IP-7-2006 (October 2006)
Author: Dennis Polhill
This issue paper is a sequel to the Issue Paper, “Are Coloradans Fit to Make Their Own Laws?” published in 1996.
Protecting the People’s Voice: Identifying the Obstacles to Colorado’s Initiative and Referendum Process
Initiative and Referendum (I&R) is important to representative democracy as a check and balance, a means of augmenting government accountability.
The Initiative is essential for dealing with issues that legislators cannot or will not address. Such issues typically include conflict-of-interest issues (such as
proposed limits on legislators’ powers) and third-rail issues (those that offend powerful interest groups). This issue paper is a sequel to the Issue Paper,
“Are Coloradans Fit to Make Their Own Laws?” published in 1996 by the Independence Institute. It has been widely read and referenced. It was offered in testimony when Texas considered I&R, was republished by the Initiative and Referendum Institute, has been linked to and posted by numerous Web sites, and was even translated into Russian. Public interest in and support for the Initiative process remains high. But politicians see the process as infringing on their monopoly power to legislate. Some politicians pretend to support I&R to win election, but quickly forget their campaign promises and oaths to uphold the Constitution.
As with all rights, the right to petition is a fundamental right that is not granted by politicians or by governments. As a matter of fact, in delegating authority to legislate to the legislature, the sovereign citizens of Colorado limited their delegation by reserving “to themselves the power to propose laws and amendments.” Thus, the initiative is more than a fundamental right; it is a reserved power. The legislature has no authority to interfere with, throttle or adversely regulate the process other than reasonable regulation to insure its fair and non-fraudulent exercise.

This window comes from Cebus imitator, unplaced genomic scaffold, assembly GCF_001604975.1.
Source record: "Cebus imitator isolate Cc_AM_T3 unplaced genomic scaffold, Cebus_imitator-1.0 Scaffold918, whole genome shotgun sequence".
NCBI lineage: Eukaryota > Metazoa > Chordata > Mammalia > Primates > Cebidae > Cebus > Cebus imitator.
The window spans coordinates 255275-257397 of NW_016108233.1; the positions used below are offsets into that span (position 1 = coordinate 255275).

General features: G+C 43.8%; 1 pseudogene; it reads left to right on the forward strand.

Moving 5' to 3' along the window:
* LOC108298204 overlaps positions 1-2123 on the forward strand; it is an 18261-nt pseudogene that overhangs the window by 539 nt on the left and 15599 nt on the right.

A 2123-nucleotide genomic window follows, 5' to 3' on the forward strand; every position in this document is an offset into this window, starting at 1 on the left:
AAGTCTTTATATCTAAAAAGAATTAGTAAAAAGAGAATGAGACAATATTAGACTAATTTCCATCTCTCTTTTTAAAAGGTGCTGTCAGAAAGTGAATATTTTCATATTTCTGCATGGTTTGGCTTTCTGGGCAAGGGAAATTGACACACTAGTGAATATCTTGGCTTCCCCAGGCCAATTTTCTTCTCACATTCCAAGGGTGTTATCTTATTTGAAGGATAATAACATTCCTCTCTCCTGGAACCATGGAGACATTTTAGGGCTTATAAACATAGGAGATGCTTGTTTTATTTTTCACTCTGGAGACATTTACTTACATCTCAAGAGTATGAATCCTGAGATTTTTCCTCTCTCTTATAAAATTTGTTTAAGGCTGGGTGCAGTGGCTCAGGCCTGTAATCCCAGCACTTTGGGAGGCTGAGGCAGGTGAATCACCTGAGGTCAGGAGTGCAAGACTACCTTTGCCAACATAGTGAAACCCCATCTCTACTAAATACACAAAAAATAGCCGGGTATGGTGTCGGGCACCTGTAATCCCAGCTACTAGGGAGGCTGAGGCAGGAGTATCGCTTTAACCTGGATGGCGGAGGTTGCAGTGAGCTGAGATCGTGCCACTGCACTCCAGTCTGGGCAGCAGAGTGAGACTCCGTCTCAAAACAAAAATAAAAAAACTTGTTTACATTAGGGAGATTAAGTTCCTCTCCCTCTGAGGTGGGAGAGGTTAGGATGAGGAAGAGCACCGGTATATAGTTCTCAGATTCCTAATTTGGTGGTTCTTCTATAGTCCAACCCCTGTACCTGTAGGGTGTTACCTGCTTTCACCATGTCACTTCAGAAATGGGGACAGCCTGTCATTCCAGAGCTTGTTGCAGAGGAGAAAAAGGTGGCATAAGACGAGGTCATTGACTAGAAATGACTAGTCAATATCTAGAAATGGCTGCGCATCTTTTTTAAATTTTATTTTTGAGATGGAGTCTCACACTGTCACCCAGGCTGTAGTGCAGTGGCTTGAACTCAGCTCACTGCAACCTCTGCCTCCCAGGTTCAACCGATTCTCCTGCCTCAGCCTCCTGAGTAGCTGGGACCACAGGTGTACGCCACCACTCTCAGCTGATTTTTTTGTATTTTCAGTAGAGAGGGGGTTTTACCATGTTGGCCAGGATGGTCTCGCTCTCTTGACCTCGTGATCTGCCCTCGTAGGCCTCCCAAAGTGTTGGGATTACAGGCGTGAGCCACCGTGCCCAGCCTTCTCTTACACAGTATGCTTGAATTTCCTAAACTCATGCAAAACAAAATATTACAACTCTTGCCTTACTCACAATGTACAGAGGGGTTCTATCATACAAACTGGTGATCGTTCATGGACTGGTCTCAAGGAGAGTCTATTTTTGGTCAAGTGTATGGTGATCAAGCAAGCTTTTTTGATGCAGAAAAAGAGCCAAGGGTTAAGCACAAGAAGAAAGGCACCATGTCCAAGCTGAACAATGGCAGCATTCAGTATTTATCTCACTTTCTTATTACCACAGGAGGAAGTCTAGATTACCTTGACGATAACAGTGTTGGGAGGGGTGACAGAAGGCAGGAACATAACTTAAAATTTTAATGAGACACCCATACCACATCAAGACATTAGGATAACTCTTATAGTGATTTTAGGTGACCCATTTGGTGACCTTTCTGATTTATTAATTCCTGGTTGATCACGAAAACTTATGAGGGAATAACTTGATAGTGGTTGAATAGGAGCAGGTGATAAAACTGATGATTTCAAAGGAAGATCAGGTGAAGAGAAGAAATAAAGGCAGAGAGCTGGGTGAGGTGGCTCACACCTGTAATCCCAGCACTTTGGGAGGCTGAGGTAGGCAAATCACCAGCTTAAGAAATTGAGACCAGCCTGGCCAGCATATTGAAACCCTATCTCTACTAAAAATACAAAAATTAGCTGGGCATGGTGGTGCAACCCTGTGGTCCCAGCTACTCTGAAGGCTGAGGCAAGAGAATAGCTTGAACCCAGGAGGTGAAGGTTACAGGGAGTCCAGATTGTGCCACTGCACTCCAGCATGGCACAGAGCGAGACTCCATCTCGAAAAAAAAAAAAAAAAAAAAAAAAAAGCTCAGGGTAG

IP-8-1996 (October 1996)
Author: Dennis Polhill
Are Coloradans Fit to Make Their Own Laws?
On Election Day, Nov. 5, Colorado citizens will exercise their right to vote not only in electing candidates but also in deciding upon proposed laws, both statutory and constitutional. Some of these proposals will have been initiated by signature petitions, while others were referred from the General Assembly for final action by the voters. The “initiative and referendum” feature of self-government in Colorado flows from the bold declaration in Article V, Section 1, of the State Constitution: “The people reserve to themselves the power to propose laws and amendments to the constitution and to enact or reject the same at the polls independent of the general assembly and also reserve power at their own option to approve or reject at the polls any act or item, section, or part of any act of the general assembly.” It is a provision not to be taken for granted, since more than half the states (26) do not recognize it in their constitutions, nor does it occur in the U.S. Constitution. It is prized by some Coloradans as an important bulwark of liberty, but criticized by others as a nuisance or flaw in the system.